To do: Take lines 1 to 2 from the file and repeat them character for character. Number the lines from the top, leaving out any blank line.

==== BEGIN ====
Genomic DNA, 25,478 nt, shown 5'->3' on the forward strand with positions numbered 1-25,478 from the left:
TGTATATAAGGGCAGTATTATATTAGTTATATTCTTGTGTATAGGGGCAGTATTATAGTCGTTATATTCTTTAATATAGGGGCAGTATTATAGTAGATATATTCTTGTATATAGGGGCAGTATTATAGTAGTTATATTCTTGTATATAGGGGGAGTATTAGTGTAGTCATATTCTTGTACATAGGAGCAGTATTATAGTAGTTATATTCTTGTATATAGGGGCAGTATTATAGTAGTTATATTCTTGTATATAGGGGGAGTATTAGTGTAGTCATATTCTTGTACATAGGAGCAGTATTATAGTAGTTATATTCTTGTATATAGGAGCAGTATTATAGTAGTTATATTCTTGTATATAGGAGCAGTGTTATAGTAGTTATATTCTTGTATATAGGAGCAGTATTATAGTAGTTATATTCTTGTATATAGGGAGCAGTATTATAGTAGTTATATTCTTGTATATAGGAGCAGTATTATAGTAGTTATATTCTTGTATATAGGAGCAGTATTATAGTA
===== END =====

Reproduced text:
Genomic DNA, 25,478 nt, shown 5'->3' on the forward strand with positions numbered 1-25,478 from the left:
TGTATATAAGGGCAGTATTATATTAGTTATATTCTTGTGTATAGGGGCAGTATTATAGTCGTTATATTCTTTAATATAGGGGCAGTATTATAGTAGATATATTCTTGTATATAGGGGCAGTATTATAGTAGTTATATTCTTGTATATAGGGGGAGTATTAGTGTAGTCATATTCTTGTACATAGGAGCAGTATTATAGTAGTTATATTCTTGTATATAGGGGCAGTATTATAGTAGTTATATTCTTGTATATAGGGGGAGTATTAGTGTAGTCATATTCTTGTACATAGGAGCAGTATTATAGTAGTTATATTCTTGTATATAGGAGCAGTATTATAGTAGTTATATTCTTGTATATAGGAGCAGTGTTATAGTAGTTATATTCTTGTATATAGGAGCAGTATTATAGTAGTTATATTCTTGTATATAGGGAGCAGTATTATAGTAGTTATATTCTTGTATATAGGAGCAGTATTATAGTAGTTATATTCTTGTATATAGGAGCAGTATTATAGTA